For the millions of Americans suffering from disabilities, Social Security Disability Insurance (SSDI) is an invaluable resource. Unfortunately, disability benefits are awarded based on degree of need, which means some cases are denied.
However, this initial rejection is far from final — disability benefits are incredibly beneficial, so it is important that you do everything in your power to fight for the help you deserve. Here are listed the top 5 courses of action to take if you are denied Social Security:
#5: File for Reconsideration
When the SSA denies an application for Social Security, they send a document explaining the reasons why they denied your application. If you disagree with their decision, you have a right to file for reconsideration and have the SSA review your entire case again.
This appeal must typically take place within 60 days of receiving your official decision, unless you can justify a reason it took you longer.
Reconsideration also includes a right to representation, so you may have a disability advocate or attorney assist with the appeal if desired.
#4: Schedule a Hearing with an ALJ
If your case is reconsidered and once again denied, you may appeal again by asking for a hearing. Hearings are conducted by administrative law judges (ALJs) and take place locally. During a hearing, the judge will review your case and question you and any attending witnesses or medical experts.
Afterwards, the judge will make a decision to either uphold the SSA’s decision or to overturn it and grant you disability benefits.
Like reconsideration, this also includes a right to representation. Especially during hearings, it is wise to have a disability attorney present to assist you with your case.
#3: Submit New Medical Evidence
If you experience any changes in your medical condition while applying for SSDI or appealing a decision, you are required to inform the SSA. While the added paperwork may be taxing, this can actually be very beneficial when requesting an appeal.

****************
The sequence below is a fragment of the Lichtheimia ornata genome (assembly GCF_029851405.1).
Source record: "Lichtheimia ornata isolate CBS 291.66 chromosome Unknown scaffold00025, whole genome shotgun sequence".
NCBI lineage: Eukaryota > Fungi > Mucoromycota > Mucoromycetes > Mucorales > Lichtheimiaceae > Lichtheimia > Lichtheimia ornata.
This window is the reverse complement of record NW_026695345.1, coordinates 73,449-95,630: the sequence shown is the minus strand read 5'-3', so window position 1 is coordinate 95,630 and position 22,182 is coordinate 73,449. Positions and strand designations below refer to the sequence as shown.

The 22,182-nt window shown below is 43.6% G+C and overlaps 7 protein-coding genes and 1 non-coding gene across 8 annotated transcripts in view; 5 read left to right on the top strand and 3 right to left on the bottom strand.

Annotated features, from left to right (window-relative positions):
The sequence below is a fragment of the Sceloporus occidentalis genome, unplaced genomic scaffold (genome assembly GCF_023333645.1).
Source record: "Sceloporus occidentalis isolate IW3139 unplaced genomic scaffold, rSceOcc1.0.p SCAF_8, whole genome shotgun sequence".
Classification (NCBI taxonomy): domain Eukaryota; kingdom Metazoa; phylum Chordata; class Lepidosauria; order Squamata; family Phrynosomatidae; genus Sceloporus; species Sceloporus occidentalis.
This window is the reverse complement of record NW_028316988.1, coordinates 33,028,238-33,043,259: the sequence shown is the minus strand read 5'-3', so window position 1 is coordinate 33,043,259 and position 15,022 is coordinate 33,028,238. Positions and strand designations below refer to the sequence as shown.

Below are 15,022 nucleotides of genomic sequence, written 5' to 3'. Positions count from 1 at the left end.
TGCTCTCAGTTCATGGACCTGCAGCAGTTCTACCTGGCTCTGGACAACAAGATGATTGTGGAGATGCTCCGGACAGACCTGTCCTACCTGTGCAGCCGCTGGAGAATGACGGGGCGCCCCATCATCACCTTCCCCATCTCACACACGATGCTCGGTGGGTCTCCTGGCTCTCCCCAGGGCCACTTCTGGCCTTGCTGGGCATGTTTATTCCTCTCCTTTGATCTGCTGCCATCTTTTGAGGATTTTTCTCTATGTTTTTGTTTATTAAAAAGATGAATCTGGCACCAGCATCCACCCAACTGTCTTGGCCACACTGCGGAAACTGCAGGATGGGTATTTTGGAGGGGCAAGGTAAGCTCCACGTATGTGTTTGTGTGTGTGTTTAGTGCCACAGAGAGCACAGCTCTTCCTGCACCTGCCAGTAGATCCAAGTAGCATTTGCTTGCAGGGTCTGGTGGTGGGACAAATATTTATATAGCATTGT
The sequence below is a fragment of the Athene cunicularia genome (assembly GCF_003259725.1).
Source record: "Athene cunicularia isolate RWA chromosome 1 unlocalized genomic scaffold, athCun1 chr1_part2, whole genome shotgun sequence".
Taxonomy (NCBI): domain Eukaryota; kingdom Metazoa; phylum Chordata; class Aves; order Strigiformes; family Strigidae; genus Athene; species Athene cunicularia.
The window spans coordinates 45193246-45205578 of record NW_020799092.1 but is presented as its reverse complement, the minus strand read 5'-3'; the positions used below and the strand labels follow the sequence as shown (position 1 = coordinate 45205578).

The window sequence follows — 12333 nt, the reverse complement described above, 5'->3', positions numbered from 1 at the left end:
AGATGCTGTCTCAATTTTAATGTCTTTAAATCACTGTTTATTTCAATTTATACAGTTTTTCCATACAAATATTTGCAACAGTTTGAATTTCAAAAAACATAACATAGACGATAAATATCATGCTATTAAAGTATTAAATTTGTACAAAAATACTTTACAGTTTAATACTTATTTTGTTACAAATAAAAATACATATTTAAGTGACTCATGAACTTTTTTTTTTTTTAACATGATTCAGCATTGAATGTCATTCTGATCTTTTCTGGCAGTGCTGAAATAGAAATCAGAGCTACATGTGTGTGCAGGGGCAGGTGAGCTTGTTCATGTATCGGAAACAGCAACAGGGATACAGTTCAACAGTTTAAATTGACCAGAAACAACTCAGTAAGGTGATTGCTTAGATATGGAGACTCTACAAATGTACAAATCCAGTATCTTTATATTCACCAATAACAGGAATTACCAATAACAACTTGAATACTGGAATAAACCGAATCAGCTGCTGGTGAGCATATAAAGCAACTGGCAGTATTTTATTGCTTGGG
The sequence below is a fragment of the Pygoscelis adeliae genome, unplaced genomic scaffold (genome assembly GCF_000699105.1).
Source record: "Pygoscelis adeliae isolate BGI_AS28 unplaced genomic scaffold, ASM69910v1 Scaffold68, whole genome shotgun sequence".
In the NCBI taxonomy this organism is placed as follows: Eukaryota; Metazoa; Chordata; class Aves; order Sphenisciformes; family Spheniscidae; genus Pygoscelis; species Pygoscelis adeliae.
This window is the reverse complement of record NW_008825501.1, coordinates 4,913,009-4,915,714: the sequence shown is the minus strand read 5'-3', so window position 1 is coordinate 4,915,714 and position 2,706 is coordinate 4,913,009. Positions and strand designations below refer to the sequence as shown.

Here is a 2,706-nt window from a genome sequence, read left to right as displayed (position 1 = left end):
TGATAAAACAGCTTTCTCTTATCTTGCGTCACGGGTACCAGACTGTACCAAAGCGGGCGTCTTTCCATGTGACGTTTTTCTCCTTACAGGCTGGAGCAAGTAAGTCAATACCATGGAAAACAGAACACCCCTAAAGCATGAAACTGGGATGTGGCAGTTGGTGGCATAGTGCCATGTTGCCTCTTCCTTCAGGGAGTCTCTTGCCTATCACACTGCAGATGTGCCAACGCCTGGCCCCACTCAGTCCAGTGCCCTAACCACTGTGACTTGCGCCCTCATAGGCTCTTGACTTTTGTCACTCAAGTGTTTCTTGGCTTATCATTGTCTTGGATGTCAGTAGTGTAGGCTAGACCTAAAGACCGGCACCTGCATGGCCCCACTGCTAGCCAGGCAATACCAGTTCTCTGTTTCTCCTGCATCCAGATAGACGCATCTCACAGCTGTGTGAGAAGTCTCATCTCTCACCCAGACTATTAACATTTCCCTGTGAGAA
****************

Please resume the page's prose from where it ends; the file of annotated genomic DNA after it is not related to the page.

New medical evidence may help you receive a new decision on your case because it gives the evaluator more reasons to award you benefits.
This evidence can either be submitted on its own or along with your request for reconsideration.
#2: Get Doctors’ Testimonials
The SSA takes doctors’ evaluations into heavy consideration when assessing a case. If your application was initially denied, it can never hurt to provide more evidence that your disability qualifies for benefits.
To do this, you can have your current doctor(s) fill out a residual functional capacity form (RFC) if they haven’t already, or submit a revised RFC form documenting new or worsening medical issues.
They can also provide official documentation/descriptions of your medical condition to reinforce why they believe your condition is severe enough to require financial support.
#1: Speak with an Attorney
Regardless of how you go about appealing your decision, it is always wise to contact a disability attorney about your options. Not only are they well-versed in the entire appeals process, but they are required to help for free unless you win your appeal.
This ensures that your attorney does everything in their power to help with your case, and also provides peace of mind when dealing with further financial and legal responsibilities.
One of the main reasons why clients hold off on hiring a Social Security Disability attorney is the cost. Attorneys are expensive, and no one wants to pay for legal fees if at all possible. Odds are, if the individual is looking to receive disability benefits, that person does not have a lot of money on hand.
However, hiring an attorney to handle a social security appeal is affordable. Attorneys are paid on a contingent fee basis meaning they only receive payment if the client’s case is successful.
Contacting a Social Security Attorney
If you are interested in appealing your Social Security decision, a disability attorney is an irreplaceable help. To give yourself the best chance at receiving the assistance you deserve, get started by speaking with a disability attorney today.